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Center on Race, Immigration & Social Justice California State University, Sacramento

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CRISJ Research Projects

  • Collaboration with UC PromISE project collected data across various UC and CSU campuses in order to assess the institutional context for undocumented Latina/o/x college students’ Academic success and well-being. For more information visit:
  • CRISJ associates research on equity and inclusion of historically underrepresented faculty at an HSI campus.


CRISJ Faculty Associates Spotlight

Susan Nakaoka

Dr. Susan Nakoaka is the Undergraduate Program Director and an Assistant Professor in the Division of Social Work at California State University, Sacramento. Dr. Nakaoka received her Ph.D. in Urban Planning at University of California, Los Angeles (UCLA). Her current research and scholarly focus centers on Critical Race Theory, oral histories of Asian Americans and Mexican Americans in the Sacramento River Delta, and Native Hawaiian community development models. She has published her research in various scholarly journals, including Intersectionalities: A Global Journal of Social Work Analysis, Research, Policy, and Practice, British Journal of Social Work, Harvard Asian American Policy Review, Journal of Culture, and Ethnicity in Social Work, among others. Dr. Nakaoka has taught various courses at Sacramento State, including Social Work and Diverse Populations, Social Work Policy and Welfare in America and the Master of Social Work Capstone course Services, Welfare in America, and Race, Class and Gender. She has also taught at other institutions, such as University of Hawaii, California State University Dominguez Hills, Loma Linda University, and UCLA.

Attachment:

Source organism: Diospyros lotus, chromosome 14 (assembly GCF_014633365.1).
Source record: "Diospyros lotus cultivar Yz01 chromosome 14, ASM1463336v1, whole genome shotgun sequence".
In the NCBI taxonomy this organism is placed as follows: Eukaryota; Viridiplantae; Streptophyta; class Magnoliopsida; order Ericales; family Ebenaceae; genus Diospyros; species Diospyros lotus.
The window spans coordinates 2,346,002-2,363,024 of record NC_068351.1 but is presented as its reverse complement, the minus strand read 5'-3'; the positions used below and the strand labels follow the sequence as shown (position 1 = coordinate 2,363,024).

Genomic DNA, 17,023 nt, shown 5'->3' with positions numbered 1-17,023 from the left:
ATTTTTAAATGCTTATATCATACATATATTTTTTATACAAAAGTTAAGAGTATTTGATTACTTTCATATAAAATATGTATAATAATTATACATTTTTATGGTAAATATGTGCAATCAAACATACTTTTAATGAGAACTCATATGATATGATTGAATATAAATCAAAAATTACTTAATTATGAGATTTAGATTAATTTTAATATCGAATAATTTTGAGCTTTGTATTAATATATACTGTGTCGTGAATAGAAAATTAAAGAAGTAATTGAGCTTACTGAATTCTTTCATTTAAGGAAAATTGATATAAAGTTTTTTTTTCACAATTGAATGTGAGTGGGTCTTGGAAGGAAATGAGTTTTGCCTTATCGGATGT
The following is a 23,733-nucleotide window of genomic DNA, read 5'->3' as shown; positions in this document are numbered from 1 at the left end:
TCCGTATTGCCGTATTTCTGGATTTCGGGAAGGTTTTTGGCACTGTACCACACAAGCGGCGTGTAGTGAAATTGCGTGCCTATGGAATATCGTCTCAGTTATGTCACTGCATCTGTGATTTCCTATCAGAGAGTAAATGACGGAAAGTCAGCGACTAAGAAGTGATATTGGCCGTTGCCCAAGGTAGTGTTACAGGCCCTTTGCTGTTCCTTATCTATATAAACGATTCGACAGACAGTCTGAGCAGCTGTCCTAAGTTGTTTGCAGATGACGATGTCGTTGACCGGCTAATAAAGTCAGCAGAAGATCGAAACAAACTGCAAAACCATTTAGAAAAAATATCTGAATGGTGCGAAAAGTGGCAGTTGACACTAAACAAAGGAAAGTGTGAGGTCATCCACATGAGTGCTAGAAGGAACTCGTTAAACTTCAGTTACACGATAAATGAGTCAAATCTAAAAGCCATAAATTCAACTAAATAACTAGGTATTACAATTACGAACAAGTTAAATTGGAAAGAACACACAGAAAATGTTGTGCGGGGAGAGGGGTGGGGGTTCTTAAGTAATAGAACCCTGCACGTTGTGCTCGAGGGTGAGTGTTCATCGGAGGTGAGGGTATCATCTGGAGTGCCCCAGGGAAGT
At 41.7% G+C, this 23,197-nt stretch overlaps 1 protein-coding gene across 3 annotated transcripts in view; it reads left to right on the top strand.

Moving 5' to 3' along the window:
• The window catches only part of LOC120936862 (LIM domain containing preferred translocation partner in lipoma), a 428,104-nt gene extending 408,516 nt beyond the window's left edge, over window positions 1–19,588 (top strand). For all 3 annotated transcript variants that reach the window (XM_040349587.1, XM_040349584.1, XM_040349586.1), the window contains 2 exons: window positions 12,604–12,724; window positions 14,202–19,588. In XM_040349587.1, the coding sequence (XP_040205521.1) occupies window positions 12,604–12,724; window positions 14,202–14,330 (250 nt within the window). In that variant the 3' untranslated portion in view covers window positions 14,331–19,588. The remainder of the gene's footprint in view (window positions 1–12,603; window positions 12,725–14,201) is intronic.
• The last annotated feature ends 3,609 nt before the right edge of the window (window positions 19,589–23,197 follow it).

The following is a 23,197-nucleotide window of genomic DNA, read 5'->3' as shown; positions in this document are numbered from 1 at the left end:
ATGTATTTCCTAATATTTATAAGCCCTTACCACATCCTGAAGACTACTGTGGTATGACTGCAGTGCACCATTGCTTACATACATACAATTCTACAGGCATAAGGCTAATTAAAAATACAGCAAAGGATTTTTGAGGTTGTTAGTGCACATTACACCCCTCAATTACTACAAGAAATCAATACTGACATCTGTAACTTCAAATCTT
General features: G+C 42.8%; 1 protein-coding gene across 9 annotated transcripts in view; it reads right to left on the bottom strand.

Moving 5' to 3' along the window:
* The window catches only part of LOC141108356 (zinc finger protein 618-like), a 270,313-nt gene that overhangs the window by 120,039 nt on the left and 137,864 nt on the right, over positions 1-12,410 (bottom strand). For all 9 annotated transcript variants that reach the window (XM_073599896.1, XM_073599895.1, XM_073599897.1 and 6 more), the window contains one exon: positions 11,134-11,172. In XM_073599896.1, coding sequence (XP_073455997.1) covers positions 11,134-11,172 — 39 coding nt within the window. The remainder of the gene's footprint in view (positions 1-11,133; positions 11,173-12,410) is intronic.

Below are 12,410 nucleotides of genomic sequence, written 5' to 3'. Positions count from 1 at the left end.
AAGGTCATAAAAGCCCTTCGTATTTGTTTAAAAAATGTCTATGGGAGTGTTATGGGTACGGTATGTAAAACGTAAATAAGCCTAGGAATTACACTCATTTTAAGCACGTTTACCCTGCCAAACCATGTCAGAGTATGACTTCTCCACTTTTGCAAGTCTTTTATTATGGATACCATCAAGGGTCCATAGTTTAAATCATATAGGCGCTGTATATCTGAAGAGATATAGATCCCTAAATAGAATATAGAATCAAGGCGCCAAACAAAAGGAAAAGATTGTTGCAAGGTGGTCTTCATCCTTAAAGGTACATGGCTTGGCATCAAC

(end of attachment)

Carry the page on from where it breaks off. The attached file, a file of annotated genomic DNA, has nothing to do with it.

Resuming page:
Dr. Nakaoka is originally from Southern California and is a third-generation Japanese American. Like many other Japanese Americans at the time, Dr. Nakaoka’s parents were forcefully and inhumanely imprisoned in concentration camps during the World War II era. After the war, her father’s family settled in Walnut Grove, a small town on the Sacramento River Delta. Having family members forcefully placed in concentration camps and growing up in a predominantly Asian American and Mexican American community are the major forces shaping Dr. Nakaoka’s interests in race and social justice.

Besides having an impressive scholarly and teaching record, Dr. Nakaoka provides invaluable service to the campus and community. She currently serves on the Asian Pacific Islander Committee of the Delta Protection Commission, and she’s a Board Member of Sacramento River Delta Historical Society. On a national level, Dr. Nakaoka serves on the board of the Association for Community Organizing and Social Action. Along with her social work colleague Dr. Stacey Ault, she is a founding member of a network of critical race scholars in social work. Dr. Nakaoka is also an active member of the Taskforce for the Center on Race, Immigration, and Social Justice (CRISJ) at Sacramento State. She has served on two CRISJ panels and is currently a coordinator for a CRISJ book-drive for children in the Delta region. Dr. Nakaoka is an invaluable member of the community, and our students, faculty, and staff are lucky to have her at Sacramento State!

CRISJ Student Spotlight

Jannet Esparza

Jannet Esparza is a Sociology master graduate from California State University, Sacramento. She received her B.A. in Political Science and Communications with an emphasize in Broadcasting Journalism from California State University, Fullerton. Her research focuses on the way the immigration-industrial-complex has worked in California. Her experiences and background as an immigrant motivates her research and professional endeavors. Jannet’s research interest include immigration, criminality, and race. Moreover, she has been active doing community service and has worked at various non-profit organizations where she became well versed in a variety of immigration reliefs available to immigrant communities.

Jannet has been active in CRISJ, participating in forums and panels organized by CRISJ — her critical stance and perspective have made her an invaluable member of CRISJ.